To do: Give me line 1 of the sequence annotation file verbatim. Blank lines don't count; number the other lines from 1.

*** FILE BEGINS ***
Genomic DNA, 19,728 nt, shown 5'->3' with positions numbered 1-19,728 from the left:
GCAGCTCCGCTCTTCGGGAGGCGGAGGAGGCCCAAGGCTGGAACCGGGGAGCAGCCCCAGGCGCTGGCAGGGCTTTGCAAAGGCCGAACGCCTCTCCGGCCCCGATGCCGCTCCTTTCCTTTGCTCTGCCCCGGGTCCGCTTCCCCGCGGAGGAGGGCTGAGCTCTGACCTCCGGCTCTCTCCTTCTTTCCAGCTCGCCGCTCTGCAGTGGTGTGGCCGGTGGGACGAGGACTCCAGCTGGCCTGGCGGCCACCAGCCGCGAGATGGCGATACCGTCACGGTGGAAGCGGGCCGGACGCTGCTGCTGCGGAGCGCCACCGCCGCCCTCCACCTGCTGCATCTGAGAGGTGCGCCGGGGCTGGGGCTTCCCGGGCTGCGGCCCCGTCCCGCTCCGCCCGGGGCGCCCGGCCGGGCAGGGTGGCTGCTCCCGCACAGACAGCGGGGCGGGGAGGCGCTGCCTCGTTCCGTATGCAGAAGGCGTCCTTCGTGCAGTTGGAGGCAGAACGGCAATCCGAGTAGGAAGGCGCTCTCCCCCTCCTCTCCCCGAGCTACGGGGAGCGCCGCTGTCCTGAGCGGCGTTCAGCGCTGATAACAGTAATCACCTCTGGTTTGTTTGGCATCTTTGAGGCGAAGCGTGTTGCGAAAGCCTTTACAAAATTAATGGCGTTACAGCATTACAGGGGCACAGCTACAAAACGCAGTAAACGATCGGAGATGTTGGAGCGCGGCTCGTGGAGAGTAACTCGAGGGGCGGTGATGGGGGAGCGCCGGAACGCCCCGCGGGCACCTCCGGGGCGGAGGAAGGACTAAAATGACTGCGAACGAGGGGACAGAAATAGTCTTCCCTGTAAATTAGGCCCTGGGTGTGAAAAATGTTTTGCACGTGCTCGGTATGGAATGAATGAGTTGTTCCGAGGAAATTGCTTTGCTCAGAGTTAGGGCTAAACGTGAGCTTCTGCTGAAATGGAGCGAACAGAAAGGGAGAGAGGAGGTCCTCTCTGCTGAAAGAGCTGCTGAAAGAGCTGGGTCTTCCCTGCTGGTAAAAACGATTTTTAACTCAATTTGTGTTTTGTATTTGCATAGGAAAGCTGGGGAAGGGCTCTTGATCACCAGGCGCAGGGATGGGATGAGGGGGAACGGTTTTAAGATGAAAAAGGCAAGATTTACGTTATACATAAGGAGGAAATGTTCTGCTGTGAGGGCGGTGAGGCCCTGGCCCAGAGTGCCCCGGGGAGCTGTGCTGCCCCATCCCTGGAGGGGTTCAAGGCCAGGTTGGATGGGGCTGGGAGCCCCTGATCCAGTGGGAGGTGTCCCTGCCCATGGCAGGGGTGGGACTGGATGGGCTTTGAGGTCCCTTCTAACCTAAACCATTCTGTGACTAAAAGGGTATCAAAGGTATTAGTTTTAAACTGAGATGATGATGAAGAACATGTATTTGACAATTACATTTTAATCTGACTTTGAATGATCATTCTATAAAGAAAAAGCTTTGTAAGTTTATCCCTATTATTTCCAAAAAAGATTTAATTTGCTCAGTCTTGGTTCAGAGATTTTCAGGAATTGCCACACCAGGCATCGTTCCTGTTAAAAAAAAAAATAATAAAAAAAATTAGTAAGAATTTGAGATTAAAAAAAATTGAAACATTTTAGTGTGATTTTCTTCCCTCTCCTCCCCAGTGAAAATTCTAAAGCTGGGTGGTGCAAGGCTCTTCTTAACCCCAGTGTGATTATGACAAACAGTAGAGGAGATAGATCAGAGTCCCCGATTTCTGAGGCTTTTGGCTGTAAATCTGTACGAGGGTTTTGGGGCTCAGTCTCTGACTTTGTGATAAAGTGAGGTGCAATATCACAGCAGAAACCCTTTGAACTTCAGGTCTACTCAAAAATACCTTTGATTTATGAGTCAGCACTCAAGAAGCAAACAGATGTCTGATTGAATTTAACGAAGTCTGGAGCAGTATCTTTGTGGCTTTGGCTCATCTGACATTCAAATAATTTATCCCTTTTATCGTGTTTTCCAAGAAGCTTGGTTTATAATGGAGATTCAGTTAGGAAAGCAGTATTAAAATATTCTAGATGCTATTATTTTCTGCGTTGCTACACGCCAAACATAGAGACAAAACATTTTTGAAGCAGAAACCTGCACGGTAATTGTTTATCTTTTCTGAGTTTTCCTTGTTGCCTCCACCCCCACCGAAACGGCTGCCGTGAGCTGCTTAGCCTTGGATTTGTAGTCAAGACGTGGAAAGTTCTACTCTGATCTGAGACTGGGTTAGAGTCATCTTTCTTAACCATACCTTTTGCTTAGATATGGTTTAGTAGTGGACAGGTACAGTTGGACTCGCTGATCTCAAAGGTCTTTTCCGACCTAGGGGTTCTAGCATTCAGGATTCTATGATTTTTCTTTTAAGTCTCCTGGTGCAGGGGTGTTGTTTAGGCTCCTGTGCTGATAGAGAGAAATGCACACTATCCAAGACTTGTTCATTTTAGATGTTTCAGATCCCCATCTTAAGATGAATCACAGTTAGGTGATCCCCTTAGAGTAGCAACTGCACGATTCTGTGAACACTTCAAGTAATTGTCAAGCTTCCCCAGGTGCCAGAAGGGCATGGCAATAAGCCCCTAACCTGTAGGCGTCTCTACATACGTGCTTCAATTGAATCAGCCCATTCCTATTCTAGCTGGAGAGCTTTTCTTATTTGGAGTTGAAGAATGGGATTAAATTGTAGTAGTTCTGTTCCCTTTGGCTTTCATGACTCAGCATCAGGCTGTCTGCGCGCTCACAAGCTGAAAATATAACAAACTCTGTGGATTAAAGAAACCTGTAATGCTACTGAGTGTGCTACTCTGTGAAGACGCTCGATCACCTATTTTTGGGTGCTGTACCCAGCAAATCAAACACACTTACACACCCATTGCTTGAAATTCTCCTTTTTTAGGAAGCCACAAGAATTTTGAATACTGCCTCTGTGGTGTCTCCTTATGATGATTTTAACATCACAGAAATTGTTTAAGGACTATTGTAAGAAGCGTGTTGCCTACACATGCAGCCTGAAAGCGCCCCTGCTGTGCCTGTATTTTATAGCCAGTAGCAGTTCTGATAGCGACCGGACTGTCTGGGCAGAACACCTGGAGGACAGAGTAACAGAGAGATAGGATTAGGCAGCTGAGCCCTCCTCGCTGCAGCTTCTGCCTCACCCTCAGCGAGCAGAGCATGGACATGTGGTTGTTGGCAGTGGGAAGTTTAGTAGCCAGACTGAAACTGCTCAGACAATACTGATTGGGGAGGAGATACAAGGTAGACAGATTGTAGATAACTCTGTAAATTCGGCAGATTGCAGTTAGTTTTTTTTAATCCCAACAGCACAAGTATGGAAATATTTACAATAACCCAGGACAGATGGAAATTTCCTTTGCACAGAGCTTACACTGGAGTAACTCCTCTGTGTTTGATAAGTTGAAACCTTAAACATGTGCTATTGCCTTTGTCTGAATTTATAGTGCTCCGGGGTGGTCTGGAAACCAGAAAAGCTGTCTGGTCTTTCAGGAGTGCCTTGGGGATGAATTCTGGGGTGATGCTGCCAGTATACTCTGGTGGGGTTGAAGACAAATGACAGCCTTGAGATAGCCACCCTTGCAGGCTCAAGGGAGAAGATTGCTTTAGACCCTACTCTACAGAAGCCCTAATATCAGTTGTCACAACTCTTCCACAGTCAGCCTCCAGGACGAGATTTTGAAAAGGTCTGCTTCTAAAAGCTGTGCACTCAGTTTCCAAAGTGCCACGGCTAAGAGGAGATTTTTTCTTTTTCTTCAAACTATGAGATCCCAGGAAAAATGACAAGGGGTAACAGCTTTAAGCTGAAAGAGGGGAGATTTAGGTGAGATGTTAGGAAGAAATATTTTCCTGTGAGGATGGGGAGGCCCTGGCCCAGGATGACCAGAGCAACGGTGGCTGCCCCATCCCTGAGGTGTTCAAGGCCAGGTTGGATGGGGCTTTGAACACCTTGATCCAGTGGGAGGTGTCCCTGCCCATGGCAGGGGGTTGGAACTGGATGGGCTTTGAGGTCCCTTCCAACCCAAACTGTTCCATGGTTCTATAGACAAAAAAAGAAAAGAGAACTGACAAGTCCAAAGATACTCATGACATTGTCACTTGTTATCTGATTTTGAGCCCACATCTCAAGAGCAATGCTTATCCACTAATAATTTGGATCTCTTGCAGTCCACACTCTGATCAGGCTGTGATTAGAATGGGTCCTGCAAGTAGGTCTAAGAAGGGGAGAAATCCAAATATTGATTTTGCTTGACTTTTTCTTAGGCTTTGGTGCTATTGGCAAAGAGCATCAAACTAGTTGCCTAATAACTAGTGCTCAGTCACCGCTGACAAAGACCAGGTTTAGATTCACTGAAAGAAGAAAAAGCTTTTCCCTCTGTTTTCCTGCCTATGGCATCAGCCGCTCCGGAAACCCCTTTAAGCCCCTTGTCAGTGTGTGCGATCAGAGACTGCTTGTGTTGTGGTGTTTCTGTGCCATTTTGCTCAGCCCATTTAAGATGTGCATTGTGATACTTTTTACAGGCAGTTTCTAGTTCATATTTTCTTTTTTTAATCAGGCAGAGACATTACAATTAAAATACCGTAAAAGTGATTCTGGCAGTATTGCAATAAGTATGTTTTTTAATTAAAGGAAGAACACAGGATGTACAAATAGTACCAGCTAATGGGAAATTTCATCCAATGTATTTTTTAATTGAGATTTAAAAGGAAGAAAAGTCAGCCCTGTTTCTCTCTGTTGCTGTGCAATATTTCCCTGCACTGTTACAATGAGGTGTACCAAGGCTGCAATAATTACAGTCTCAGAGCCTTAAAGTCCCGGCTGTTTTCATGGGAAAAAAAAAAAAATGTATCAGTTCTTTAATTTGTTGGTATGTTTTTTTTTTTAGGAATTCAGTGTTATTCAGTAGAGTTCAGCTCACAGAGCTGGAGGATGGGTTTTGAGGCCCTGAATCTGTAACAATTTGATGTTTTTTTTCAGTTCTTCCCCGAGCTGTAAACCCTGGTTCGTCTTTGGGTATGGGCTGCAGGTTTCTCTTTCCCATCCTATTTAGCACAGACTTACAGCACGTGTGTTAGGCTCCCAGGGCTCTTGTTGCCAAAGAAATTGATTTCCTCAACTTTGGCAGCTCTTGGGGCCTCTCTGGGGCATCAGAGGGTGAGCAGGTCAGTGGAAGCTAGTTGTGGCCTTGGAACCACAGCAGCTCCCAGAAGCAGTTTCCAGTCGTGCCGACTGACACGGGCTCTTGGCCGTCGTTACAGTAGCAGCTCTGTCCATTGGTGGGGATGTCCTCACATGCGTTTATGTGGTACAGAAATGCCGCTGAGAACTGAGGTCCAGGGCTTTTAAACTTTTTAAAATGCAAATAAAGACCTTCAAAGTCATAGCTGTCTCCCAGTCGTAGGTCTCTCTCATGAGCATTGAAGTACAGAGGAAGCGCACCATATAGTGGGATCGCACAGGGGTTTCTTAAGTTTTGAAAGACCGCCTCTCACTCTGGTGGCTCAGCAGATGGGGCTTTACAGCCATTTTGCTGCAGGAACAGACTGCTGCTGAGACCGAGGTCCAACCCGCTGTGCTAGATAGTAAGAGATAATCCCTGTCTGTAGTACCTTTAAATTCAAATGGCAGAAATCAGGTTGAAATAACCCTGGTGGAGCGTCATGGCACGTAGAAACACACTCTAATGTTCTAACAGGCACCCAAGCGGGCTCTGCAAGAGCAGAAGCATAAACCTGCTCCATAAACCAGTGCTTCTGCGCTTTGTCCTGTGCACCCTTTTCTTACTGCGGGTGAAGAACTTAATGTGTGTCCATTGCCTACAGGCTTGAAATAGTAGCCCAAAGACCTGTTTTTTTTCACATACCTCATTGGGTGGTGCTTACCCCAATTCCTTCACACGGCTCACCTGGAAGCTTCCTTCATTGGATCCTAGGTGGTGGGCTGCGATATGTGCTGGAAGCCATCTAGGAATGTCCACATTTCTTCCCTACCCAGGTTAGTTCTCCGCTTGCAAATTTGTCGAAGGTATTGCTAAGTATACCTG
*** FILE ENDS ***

Genomic DNA, 19,728 nt, shown 5'->3' with positions numbered 1-19,728 from the left: